A Dutch court has detained a man accused of beating his children as punishment for being "unclean." Judges have ordered the father and a suspected Austrian accomplice to remain in custody as investigations continue.
A Dutch father held his children in captivity for almost a decade in an isolated farmhouse in Ruinerwold, two hours northeast of Amsterdam. They were cut off from the rest of the world and were physically and mentally abused, prosecutors told a court on Tuesday.
Gerrit Jan van Dorsten, 67, is charged with unlawful detention, child abuse and money laundering. The court ordered him and a suspected accomplice to be detained for another three months while further investigations are carried out.
He had held six of his nine children captive and beat them to drive out "bad spirits," prosecutors said. He also told his children that the spirits would enter their bodies if they talked to outsiders and subjected them to "very serious physical punishment" if they were what he considered to be "unclean."
Prosecutors said the man deprived the children of their liberty from 2007 to 2019, as well as "punching, kicking and denying food and drink" to the six children. Dorsten is also charged with sexually abusing two of the older three children.
"All the children report physical punishment if they were deemed to be under the influence of spirits. This happened from a very young age, with children as young as four or five years old," prosecutor Diana Roggen told the judges.
Prosecutors said the youngest six of Dorsten's nine children "lived in seclusion from birth, were kept indoors and had to be quiet so that no one would notice that they existed."
The youngsters were not registered with Dutch authorities and had never been to school, prosecutors said.
Absent from pre-trial
Dorsten did not attend the opening of the preliminary court hearing in the northeastern Dutch city of Assen. Due to a brain hemorrhage, he is no longer able to talk and is currently in a prison hospital in The Hague, according to Dutch broadcaster NOS.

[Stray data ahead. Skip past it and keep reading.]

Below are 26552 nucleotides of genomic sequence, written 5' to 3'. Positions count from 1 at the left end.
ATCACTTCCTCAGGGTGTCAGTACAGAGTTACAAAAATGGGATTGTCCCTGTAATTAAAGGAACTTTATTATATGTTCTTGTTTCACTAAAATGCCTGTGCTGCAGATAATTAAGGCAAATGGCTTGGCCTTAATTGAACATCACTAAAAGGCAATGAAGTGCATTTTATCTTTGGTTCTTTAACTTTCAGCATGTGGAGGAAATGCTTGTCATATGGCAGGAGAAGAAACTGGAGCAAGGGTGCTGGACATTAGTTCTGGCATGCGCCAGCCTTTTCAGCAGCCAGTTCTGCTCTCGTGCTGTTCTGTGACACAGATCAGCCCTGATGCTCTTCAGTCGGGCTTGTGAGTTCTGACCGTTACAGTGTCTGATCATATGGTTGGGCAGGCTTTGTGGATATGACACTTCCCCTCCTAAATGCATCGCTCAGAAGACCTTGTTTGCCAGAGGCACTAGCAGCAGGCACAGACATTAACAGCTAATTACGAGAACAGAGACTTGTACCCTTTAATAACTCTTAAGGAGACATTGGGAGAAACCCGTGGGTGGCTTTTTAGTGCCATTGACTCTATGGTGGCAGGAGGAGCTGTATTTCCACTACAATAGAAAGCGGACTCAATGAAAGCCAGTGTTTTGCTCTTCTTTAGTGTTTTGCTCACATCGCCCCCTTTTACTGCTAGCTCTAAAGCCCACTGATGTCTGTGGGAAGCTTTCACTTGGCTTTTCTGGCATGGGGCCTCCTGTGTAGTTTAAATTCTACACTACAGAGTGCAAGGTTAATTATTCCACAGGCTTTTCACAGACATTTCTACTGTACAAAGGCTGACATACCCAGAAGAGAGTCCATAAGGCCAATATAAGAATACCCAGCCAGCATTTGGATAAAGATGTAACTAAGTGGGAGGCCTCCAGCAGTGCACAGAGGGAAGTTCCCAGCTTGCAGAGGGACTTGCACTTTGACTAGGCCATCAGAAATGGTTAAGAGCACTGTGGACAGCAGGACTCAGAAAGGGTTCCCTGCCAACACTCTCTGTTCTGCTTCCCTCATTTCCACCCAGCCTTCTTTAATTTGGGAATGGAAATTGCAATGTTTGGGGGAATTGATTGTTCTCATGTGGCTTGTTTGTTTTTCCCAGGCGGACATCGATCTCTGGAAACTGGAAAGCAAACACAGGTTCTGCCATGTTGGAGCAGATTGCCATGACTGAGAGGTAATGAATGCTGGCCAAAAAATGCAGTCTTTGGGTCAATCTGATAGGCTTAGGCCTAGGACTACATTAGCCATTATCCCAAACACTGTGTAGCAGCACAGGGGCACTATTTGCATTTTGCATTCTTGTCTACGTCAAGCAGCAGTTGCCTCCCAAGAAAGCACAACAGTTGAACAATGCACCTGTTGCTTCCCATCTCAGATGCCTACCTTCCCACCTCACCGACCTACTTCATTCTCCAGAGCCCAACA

Prosecutors depicted Dorsten as a religious man who saw his family as "chosen by God" and did everything in his power, including physical beatings, to keep them away from what he believed to be evil external influences.
"The punishments would consist of beatings, sometimes with a stick or other objects, pulling of their hair, sometimes making them sit in a cold bath for hours. Sometimes they were chocked to the point where they became unconscious," Roggen said.
Prosecutors also said one child was tied up by his hands and feet as punishment, while another child was forced to spend an entire summer in a doghouse at the farm in northern Drenthe province.
The family was first discovered in October last year when the eldest son, who was still living on the farm, went into a local bar in a confused state, sparking concern about the welfare of his siblings.
Police raided the farm and arrested Dorsten and a 58-year-old Austrian man, Josef Brunner.
Brunner, who appeared in court Tuesday, is accused of complicity and charged with depriving the children of their liberty. He had rented the farmhouse in Ruinerwold to the father, brought the family food and helped with the farm's vegetable garden.
"Without the suspect ... this situation could not have happened," prosecutors said.
"I feel like this is a witch hunt," Brunner told the court. "I have a clear conscience ... I have not robbed anyone of their freedom."
Defense lawyers will also question the children behind closed doors.
Prosecutors said the three oldest children were not permitted to talk about the existence of their brothers and sisters.
mvb/ng (AP, AFP, dpa, Reuters)